Activation of p38 mitogen-activated protein kinase in spinal microglia contributes to incision-induced mechanical allodynia

Yeong-Ray Wen, Marc R Suter, Ru-Rong Ji, Geng-Chang Yeh, Yen-Sheng Wu, Kuo-Ching Wang, Tatsuro Kohno, Wei-Zen Sun, Chia-Chuan Wang
Anesthesiology 2009, 110 (1): 155-65

BACKGROUND: Recent studies have implicated the activation of stress-activated mitogen-activated protein kinase (MAPK) p38 in spinal microglial cells for development of neuropathic and inflammatory pain. The aim of the present study was to investigate whether phosphorylation of p38 (p-p38) also mediates mechanical allodynia and thermal hyperalgesia induced by plantar incision.

METHODS: After rats received a plantar incision surgery, mechanical allodynia and thermal hyperalgesia were determined by von Frey filaments and radiant heat, respectively, and the number of p-p38 immunoreactive cells in the dorsal horn was quantified to determine p38 activation at different time points after incision. The p38 inhibitor FR167653 was administered intrathecally 30 min before hind paw plantar incision to determine the role of p38 in postoperative pain.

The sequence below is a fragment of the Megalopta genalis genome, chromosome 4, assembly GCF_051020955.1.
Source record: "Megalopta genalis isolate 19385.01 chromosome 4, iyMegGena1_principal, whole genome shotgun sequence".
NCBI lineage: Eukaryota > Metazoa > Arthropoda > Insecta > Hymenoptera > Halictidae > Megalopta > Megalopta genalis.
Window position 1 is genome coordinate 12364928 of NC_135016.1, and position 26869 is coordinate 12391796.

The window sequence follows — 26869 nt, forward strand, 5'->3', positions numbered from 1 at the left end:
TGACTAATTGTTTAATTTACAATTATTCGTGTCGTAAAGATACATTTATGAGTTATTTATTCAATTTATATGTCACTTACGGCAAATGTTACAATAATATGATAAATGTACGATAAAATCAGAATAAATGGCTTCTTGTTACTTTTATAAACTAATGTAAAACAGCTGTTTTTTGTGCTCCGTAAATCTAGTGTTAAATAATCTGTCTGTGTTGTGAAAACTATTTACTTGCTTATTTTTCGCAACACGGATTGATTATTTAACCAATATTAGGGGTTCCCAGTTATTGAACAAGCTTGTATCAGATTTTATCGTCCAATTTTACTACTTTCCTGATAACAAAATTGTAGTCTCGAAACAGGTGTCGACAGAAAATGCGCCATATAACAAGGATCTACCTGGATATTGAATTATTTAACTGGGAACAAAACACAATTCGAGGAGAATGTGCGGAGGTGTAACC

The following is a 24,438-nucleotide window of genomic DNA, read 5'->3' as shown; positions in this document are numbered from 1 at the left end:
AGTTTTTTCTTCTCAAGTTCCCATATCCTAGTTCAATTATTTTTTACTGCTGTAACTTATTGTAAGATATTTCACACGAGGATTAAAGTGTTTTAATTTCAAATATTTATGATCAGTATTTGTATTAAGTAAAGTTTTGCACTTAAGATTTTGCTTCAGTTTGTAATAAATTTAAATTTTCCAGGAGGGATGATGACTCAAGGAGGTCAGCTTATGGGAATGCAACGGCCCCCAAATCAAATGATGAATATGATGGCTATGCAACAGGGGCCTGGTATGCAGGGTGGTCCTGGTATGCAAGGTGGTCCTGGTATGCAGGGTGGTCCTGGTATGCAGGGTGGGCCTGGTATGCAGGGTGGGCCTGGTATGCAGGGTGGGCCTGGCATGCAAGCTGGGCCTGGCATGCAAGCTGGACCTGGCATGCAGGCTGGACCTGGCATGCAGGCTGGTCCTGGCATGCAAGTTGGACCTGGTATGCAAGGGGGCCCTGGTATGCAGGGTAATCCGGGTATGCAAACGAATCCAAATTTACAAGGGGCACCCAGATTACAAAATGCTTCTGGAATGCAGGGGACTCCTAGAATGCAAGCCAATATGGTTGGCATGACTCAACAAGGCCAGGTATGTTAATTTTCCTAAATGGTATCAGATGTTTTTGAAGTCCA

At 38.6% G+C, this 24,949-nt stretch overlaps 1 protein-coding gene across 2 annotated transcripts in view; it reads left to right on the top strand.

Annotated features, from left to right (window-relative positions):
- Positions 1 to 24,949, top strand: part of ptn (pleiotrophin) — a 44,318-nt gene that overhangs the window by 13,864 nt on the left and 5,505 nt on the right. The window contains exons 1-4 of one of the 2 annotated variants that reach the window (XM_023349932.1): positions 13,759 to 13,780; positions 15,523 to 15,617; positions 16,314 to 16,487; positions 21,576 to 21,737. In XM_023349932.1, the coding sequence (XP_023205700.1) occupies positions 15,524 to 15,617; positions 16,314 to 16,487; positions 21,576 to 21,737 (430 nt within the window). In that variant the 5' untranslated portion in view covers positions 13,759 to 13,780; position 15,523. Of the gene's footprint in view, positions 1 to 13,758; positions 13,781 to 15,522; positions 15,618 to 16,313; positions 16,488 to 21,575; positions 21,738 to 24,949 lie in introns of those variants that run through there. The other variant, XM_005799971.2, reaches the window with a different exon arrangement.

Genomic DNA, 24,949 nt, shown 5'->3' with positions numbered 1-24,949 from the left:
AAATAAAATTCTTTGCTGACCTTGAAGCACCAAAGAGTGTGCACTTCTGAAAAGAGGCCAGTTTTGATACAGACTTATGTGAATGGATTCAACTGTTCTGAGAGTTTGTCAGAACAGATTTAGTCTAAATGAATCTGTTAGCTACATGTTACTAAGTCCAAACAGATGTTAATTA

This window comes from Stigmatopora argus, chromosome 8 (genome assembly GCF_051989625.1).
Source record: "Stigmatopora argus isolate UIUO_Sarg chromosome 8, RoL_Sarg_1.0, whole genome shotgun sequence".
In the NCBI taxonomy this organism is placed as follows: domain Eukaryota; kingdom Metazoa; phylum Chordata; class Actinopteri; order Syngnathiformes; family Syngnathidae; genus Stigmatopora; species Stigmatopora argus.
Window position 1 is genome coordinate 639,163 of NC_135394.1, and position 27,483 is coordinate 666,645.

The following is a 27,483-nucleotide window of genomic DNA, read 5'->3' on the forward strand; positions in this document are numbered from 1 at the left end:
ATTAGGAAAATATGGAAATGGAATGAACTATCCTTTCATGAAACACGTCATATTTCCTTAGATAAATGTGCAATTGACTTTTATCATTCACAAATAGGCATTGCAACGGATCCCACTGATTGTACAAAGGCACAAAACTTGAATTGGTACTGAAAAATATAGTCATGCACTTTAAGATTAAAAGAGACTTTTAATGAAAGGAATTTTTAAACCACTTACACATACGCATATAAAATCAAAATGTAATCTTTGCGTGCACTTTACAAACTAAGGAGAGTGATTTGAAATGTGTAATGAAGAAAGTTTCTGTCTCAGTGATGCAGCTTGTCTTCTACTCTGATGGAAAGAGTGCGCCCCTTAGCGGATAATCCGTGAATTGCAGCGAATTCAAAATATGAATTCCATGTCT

RESULTS: A significant increase in number of p-p38 immunoreactive cells was observed in the ipsilateral L4-5 spinal dorsal horn from 1 h to 3 days after the incision. p-p38 was found predominantly in microglia. However, microglial activation (assessed by OX-42 upregulation) was not evident until 3 days after plantar incision. Intrathecal pretreatment of FR167653 attenuated incision-induced mechanical allodynia from 1 h to day 2 and significantly reduced activation of p38 in the dorsal horn 1 day after plantar incision. However, FR167653 only inhibited heat hyperalgesia at an early time point.

CONCLUSIONS: Plantar incision-induced mechanical allodynia can be prevented by the p38 inhibitor. Our results suggest that p38 activation in spinal microglia play a role in incision-induced mechanical allodynia in rats. Therefore, p38 inhibition may be useful in treating postsurgical pain.

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